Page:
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Article
July 17, 1987

The Future of Pathology

Author Affiliations

From the Council on Long Range Planning and Development, American Medical Association, Chicago.

From the Council on Long Range Planning and Development, American Medical Association, Chicago.

JAMA. 1987;258(3):370-377. doi:10.1001/jama.1987.03400030086038
Abstract

The American Medical Association Council on Long Range Planning and Development has identified trends in the environment of medicine and has assessed their likely implications for the pathology specialty. Competition and economic pressures focused on the hospital setting are likely to continue to affect the choice of delivery site for pathology practice. During the past decade, the pathology specialty has been subject to extensive regulation, placing a new focus on the role of the laboratory within the hospital and generating new ventures for the provision of pathology services. A continuing challenge to the specialty is management innovation and adaptation in the face of regulatory restrictions and cost-containment experiments. The significant forces for change affecting the demand for services and the shape of future provision of pathology services include rapid advances in technology and scientific knowledge, funding for biomedical research, training for research pathologists, demographic trends in the population, and medical liability trends. Finally, with renewed emphasis on quality of care in the health professions, the pathology specialty has the potential to make substantial contributions to the quality and art of medical practice and is likely to remain at the center of efforts to refine methods of quality assessment and implementation.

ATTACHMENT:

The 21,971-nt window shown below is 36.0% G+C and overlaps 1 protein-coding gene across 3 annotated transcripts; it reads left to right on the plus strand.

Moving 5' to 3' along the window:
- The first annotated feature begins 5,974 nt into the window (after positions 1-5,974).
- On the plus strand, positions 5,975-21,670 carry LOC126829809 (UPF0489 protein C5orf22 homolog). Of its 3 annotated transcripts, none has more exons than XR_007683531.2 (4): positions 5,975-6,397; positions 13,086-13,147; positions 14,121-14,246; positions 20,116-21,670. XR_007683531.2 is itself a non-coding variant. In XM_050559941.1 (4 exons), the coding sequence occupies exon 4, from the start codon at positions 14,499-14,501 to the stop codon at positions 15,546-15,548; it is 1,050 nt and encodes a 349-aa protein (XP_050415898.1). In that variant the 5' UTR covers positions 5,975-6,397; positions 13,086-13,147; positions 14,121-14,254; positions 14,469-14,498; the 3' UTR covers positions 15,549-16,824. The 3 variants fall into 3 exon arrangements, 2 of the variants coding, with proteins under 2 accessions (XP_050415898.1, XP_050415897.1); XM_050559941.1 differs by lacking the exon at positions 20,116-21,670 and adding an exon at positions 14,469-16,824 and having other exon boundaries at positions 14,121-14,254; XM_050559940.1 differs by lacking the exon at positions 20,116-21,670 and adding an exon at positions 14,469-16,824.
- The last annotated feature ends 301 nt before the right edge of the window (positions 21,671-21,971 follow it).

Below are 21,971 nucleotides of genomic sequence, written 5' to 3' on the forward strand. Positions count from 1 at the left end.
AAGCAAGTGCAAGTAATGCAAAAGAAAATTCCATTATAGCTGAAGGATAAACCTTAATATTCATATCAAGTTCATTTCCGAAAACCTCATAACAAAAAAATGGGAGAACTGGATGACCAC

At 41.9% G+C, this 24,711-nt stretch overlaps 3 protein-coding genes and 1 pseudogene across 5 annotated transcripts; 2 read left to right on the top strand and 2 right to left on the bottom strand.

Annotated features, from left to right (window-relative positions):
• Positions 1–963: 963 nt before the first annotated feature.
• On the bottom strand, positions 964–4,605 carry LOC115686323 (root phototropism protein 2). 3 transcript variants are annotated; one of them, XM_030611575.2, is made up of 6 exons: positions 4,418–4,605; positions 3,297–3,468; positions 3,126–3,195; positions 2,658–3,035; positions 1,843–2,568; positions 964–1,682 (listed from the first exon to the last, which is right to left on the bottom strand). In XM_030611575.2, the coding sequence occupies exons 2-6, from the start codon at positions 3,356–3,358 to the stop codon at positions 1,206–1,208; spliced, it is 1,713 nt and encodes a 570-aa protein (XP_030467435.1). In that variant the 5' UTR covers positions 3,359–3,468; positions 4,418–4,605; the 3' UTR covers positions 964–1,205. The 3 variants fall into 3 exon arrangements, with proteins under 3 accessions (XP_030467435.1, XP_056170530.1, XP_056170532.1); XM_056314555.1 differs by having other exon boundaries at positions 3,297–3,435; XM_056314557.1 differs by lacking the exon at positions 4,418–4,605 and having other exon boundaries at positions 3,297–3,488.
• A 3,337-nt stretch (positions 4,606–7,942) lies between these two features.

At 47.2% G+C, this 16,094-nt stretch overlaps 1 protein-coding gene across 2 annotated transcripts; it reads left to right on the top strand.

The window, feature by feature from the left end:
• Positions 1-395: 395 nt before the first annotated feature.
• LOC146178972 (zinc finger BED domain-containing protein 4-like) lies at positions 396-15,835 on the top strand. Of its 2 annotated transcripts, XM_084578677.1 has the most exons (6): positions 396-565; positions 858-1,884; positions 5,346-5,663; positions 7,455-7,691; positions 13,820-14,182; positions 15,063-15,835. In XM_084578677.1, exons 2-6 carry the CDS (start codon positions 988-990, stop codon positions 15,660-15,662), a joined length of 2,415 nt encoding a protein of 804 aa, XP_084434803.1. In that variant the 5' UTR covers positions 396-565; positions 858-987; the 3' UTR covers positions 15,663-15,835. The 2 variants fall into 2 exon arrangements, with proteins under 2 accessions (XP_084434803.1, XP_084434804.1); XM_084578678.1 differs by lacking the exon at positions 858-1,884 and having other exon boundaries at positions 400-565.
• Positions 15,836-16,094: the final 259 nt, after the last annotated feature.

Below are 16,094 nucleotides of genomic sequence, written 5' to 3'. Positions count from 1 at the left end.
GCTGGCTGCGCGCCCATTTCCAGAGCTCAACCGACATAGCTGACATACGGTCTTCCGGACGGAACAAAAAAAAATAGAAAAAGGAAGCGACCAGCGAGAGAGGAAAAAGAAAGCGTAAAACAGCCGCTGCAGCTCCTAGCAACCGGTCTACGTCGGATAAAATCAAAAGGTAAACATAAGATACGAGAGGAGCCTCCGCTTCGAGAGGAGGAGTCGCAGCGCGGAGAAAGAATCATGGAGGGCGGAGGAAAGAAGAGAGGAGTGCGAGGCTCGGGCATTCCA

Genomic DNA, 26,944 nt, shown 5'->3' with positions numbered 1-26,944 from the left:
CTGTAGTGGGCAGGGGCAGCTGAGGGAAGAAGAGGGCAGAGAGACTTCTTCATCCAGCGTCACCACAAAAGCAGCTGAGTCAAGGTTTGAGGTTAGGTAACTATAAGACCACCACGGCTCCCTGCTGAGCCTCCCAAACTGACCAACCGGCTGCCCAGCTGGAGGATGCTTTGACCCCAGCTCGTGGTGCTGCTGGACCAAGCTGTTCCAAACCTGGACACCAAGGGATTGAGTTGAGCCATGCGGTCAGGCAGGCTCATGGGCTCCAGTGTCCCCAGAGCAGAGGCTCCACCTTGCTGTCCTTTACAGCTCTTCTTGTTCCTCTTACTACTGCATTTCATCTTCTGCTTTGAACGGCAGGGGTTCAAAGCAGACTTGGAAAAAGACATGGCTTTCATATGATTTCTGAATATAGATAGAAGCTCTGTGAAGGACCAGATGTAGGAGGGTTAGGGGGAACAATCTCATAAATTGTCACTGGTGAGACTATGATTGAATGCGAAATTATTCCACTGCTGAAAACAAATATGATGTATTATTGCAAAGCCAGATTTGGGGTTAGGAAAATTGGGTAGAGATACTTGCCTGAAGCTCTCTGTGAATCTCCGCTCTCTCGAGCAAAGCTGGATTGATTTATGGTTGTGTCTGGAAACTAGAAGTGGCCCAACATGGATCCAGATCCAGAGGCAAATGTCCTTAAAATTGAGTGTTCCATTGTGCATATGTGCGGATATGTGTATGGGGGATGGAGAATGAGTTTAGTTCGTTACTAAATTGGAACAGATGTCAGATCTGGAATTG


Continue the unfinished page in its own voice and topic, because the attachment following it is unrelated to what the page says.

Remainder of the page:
(JAMA 1987;258:370-377)

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